Maybe you noticed that you haven’t heard from me for a while.  As I had mentioned, we went on a vacation and had a great time.  And I took a vacation from writing this blog as well.  Now I’m back and will try to get into the groove again of putting these together but it is summer…so probably won’t be as frequent.

Meanwhile, news keeps happening and it’s hard to know where to start. There’s news about how climate change is impacting the insurance industry and the financial markets.  There is more evidence of how increasingly rapid the auto and electric utility business models are transitioning.  And the weather just keeps getting worse and worse.  

But I want to start with something a little different.  When I first started writing these articles one of my initial concerns and themes, even before climate change, was how we humans were tearing apart the fabric of life by destroying the natural world.  One of the biggest fears was the loss of pollinators.  Decades later, here’s what that means.


Bloomberg News

Beehive Wipeout Is Crimping Harvests as Crisis Enters New Stage

On Canada’s blueberry farms, there simply aren’t enough bees. It’s a troubling sign, experts say, of what could happen elsewhere.
June 27, 2022
Blueberry growers across the entire country face similar troubles due to a shortage of the commercial hives they rely on to boost their bounty of Canada’s most valuable fruit crop. Canadian beekeepers have on average lost half their colonies this year, and in some areas there’s almost total collapse. That leaves berry farmers with a crippling bee shortage and few suppliers to fill the void.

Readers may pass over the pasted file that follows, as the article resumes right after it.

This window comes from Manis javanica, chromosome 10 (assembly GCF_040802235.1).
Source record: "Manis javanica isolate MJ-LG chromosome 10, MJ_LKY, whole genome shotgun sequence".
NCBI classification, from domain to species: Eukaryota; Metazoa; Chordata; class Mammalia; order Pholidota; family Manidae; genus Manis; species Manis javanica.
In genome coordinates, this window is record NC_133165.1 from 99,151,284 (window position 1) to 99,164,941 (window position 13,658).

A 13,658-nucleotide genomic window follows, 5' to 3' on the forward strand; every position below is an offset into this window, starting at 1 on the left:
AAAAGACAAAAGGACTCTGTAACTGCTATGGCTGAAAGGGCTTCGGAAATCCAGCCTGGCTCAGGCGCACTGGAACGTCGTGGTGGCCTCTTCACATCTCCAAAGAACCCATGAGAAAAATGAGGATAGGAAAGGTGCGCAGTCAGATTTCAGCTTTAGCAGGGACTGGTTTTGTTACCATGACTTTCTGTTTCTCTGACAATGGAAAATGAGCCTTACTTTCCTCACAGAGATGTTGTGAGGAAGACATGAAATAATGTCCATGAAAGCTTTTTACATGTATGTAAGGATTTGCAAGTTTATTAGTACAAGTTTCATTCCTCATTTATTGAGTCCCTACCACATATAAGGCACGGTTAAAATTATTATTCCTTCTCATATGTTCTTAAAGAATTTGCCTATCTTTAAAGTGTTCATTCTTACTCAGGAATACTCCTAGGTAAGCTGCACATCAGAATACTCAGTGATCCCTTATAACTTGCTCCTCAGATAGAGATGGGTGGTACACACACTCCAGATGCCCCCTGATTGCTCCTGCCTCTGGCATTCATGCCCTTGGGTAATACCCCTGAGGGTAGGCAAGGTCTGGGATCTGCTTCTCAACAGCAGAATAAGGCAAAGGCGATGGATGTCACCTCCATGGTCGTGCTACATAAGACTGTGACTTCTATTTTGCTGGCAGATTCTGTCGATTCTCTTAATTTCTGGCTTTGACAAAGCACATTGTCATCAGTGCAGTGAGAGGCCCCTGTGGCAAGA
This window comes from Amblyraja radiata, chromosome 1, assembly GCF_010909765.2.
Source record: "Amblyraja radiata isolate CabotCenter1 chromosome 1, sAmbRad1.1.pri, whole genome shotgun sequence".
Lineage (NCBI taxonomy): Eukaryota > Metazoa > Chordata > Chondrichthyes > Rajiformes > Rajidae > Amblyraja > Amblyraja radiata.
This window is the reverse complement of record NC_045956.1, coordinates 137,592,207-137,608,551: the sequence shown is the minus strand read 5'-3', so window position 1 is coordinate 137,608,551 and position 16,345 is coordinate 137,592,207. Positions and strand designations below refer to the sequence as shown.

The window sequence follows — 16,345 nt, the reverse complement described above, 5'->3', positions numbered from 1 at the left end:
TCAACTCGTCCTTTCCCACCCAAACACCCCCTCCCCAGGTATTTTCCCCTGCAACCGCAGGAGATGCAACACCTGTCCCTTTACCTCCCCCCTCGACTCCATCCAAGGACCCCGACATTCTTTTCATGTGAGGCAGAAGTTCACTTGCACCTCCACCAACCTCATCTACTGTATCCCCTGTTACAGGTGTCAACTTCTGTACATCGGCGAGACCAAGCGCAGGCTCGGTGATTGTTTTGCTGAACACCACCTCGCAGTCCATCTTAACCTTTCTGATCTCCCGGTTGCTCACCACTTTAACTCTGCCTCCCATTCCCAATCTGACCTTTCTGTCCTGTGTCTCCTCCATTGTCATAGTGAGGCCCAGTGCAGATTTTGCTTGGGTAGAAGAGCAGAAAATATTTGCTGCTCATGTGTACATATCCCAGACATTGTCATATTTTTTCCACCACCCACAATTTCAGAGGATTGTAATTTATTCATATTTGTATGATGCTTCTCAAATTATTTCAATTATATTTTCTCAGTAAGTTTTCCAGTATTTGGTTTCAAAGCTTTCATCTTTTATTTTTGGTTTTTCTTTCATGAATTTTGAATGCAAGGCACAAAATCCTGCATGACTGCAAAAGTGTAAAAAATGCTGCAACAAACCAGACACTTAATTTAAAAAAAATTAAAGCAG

“We probably haven’t seen this high of losses since one of our early years in beekeeping,” said Kevin Nixon, who has been in the business for nearly three decades. He lost 40% of the 10,000 hives he manages south of Red Deer, Alberta. “I know some guys that lost 90%.”
Beekeepers worldwide have been reporting massive honeybee deaths for years, but in parts of Canada this year’s losses are catastrophic. The impact on the C$274 million ($211 million) blueberry market in Canada, the world’s seventh largest exporter, is a warning to the world of what happens when there is a breakdown in the fragile pollination industry.



As pollinators vanish so too is the food upon which the population of the world relies.  Loss of pollinators is not our only problem, of course.  Heat and drought and war are further exacerbating the world’s food supply.


Bloomberg News

Wheat Crops Almost Everywhere Are Coming Under Threat

  • Dryness threatens both French growers and U.S. Central Plains
  • Soaring wheat prices compound hunger, cost-of-living crises
  • May 12, 2022
As Russia’s invasion chokes off Ukrainian wheat exports, pushing up bread and noodle prices, the global harvest faces an added test: extreme weather.
Droughts, flooding and heatwaves threaten output from the U.S. to France and India, compounding shrinking production in Ukraine. Just about every major producing region is facing one threat or another. The one notable exception is Russia, which is shaping up for a bumper crop and stands to benefit from the rising prices and limited supply elsewhere.


Bloomberg News by E&E News

Extreme Heat in Europe Spurred ‘Brutal’ Rise in Sea Temperatures

Figuring out how much oceans are heating up and how much more heat the bodies of water can store is essential to understanding how fast the planet will warm in the coming decades.
June 30, 2022
“There has never been such an intense marine heat wave so early in the year,” said Juza. “We’re talking 26 degrees Celsius and more on the Balearic Sea on June 19 — it’s brutal.”
Scientists have known that oceans have absorbed 93 percent of heat captured by greenhouse gases since the 1970s. They also know that the ability to keep capturing and storing carbon dioxide stopped keeping pace with emissions in the 1990s.
These events alter the vertical circulation of water, which in turn affects the oceans’ capacity to absorb heat and carbon dioxide, as well as the circulation of nutrients key to marine wildlife.